OCC eyes banks’ preparations for T+2

Banks need to be ready to comply with a shorter settlement cycle by September 5

Regulators have laid out road markers for how banks can develop their plans for implementing quicker securities settlements, which will become mandatory in a few months. 

The SEC and Municipal Securities Rulemaking Board earlier this year adopted rule changes to shorten by one business day the standard settlement cycle for many US securities including equities, corporate and municipal bonds and unit investment trusts. From September 5, settlement times will be cut from the present three business days, known as T+3, to two business days, known as T+2.

The rule changes are intended to reduce counterparty risk, lower margin requirements for clearing agency members, reduce pro-cyclical margin and liquidity demands during periods of market volatility, and better align the US settlement requirements with other markets around the world.

In guidance issued last week, the Office of the Comptroller of the Currency (OCC) urged banks to prepare for complying with the new time frame related to their securities activities, including banks’ investment and trading portfolios and securities settlement and servicing provided to banks’ custody and fiduciary accounts. Banks that offer retail non-deposit investment products through a broker-dealer should assess the broker-dealer’s preparedness for the new settlement time frames, officials say in a related filing. The OCC expects banks to be prepared to meet T+2 standards as of the September 5 deadline, they add.

‘Bank management and the board of directors should employ effective change-management processes and provide effective oversight to ensure banks are prepared for this industry-wide change,’ officials write. ‘Preparation includes identifying all lines of business, products and activities that involve securities settlement and servicing.’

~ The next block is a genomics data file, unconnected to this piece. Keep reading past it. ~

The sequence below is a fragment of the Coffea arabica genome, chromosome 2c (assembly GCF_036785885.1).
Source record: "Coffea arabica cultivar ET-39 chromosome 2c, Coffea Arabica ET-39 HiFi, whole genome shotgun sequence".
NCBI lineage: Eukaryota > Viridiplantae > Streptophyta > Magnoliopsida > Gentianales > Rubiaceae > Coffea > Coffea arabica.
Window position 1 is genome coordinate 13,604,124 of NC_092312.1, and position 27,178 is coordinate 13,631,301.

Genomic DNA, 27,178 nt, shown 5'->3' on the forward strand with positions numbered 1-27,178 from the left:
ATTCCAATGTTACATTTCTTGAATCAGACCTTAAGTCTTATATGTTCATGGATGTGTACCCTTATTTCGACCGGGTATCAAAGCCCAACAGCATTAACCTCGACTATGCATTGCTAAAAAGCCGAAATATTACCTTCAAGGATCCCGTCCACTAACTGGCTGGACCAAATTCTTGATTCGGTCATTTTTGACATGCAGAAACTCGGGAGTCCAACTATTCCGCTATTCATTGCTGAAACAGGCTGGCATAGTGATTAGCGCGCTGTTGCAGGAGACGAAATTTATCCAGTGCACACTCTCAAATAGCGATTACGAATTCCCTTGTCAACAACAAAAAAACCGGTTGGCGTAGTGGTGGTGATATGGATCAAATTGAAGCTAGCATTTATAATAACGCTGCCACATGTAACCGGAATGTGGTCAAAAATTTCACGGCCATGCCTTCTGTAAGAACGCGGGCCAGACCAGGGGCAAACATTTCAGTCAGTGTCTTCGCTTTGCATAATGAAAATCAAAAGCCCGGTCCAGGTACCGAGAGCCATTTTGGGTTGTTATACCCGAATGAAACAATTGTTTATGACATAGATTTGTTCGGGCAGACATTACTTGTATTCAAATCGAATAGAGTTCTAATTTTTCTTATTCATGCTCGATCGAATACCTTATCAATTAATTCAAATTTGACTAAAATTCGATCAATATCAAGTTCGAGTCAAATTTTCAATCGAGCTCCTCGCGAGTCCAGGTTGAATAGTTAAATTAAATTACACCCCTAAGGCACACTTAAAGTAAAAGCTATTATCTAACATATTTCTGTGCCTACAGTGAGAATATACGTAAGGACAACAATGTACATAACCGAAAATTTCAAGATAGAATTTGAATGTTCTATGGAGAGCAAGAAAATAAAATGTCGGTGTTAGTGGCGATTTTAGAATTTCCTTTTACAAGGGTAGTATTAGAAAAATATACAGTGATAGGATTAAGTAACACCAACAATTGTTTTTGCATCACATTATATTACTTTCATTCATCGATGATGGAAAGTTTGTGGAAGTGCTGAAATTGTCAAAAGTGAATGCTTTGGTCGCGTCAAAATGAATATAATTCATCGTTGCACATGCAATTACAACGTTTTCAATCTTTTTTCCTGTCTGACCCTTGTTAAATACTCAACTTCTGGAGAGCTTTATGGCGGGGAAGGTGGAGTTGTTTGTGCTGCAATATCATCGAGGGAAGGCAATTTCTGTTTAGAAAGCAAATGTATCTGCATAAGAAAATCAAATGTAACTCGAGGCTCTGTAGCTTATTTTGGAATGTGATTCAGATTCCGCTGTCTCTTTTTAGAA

The OCC urges banks’ management to monitor the progress of other industry participants, including: regulatory changes that affect securities settlement and servicing, system and process changes at financial market utilities, custodians’ system and process changes, and third-party system or service provider changes.

Officials say banks’ management should establish and follow a project plan for implementation, taking into account issues such as:

  • Changes to investment accounting, trust accounting or other securities processing systems
  • Changes to operational procedures for securities clearance and settlement, income processing, corporate action processing and securities lending
  • Changes to client agreements and disclosures that reflect settlement time frames
  • Client communication
  • Oversight of third parties’ T+2 implementation processes
  • Changes to service-level agreements with third parties providing trade clearance and settlement, income processing or other services affected by T+2 implementation
  • Training for front, middle and back office employees
  • Enhanced focus on risk-management practices, risk metrics and surveillance systems to spot and deal with potential increases in failed trades
  • Staffing and contingency planning for the days leading up to and immediately following implementation.

The financial services industry broadly welcomes the impending arrival of T+2. For example, the Securities Industry and Financial Markets Association writes in a comment letter filed with the SEC last December that a T+2 settlement cycle will reduce credit, market and liquidity risks, promote financial stability and mitigate systemic risks to the financial system.

From an operational perspective, Shareholder Services Association executive director Abby Cowart says T+2 will pose an array of challenges in making sure companies’ systems are ready and in regards to regulatory filings (CorporateSecretary.com, 6/12).

Kim Bouch, vice president and shareholder services manager at Old National Bancorp, tells Corporate Secretary that T+2 is ‘a big question mark’. Her company uses a third-party brokerage to conduct sales and purchases of stock, and is looking at its own procedures and documentation – such as prospectuses – to make sure it is ready. She is expecting a smooth transition, but also anticipates an immediate switch to talk of T+1. In that case, the problem would be the continuing requirement for physical certificates, which cannot be processed as quickly as needed under T+1, she adds.

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